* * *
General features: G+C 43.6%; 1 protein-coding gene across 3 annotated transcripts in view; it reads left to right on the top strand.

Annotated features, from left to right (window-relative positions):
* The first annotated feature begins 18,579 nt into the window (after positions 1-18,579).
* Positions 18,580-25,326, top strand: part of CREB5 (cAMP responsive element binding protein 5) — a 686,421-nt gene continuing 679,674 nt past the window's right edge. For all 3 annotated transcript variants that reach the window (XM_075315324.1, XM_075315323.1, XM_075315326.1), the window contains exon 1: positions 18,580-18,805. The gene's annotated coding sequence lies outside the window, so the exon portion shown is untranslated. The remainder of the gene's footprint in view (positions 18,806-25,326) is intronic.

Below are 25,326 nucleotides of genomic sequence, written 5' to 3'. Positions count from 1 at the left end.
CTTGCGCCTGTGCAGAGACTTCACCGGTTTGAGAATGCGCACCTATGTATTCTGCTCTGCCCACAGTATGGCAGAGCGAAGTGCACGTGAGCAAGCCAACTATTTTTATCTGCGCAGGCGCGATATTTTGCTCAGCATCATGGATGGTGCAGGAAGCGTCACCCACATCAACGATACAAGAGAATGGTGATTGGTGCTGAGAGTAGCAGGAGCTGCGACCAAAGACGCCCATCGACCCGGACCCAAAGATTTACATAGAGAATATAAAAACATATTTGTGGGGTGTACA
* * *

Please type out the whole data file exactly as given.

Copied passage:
General features: G+C 43.6%; 1 protein-coding gene across 3 annotated transcripts in view; it reads left to right on the top strand.

Annotated features, from left to right (window-relative positions):
* The first annotated feature begins 18,579 nt into the window (after positions 1-18,579).
* Positions 18,580-25,326, top strand: part of CREB5 (cAMP responsive element binding protein 5) — a 686,421-nt gene continuing 679,674 nt past the window's right edge. For all 3 annotated transcript variants that reach the window (XM_075315324.1, XM_075315323.1, XM_075315326.1), the window contains exon 1: positions 18,580-18,805. The gene's annotated coding sequence lies outside the window, so the exon portion shown is untranslated. The remainder of the gene's footprint in view (positions 18,806-25,326) is intronic.

Below are 25,326 nucleotides of genomic sequence, written 5' to 3'. Positions count from 1 at the left end.
CTTGCGCCTGTGCAGAGACTTCACCGGTTTGAGAATGCGCACCTATGTATTCTGCTCTGCCCACAGTATGGCAGAGCGAAGTGCACGTGAGCAAGCCAACTATTTTTATCTGCGCAGGCGCGATATTTTGCTCAGCATCATGGATGGTGCAGGAAGCGTCACCCACATCAACGATACAAGAGAATGGTGATTGGTGCTGAGAGTAGCAGGAGCTGCGACCAAAGACGCCCATCGACCCGGACCCAAAGATTTACATAGAGAATATAAAAACATATTTGTGGGGTGTACA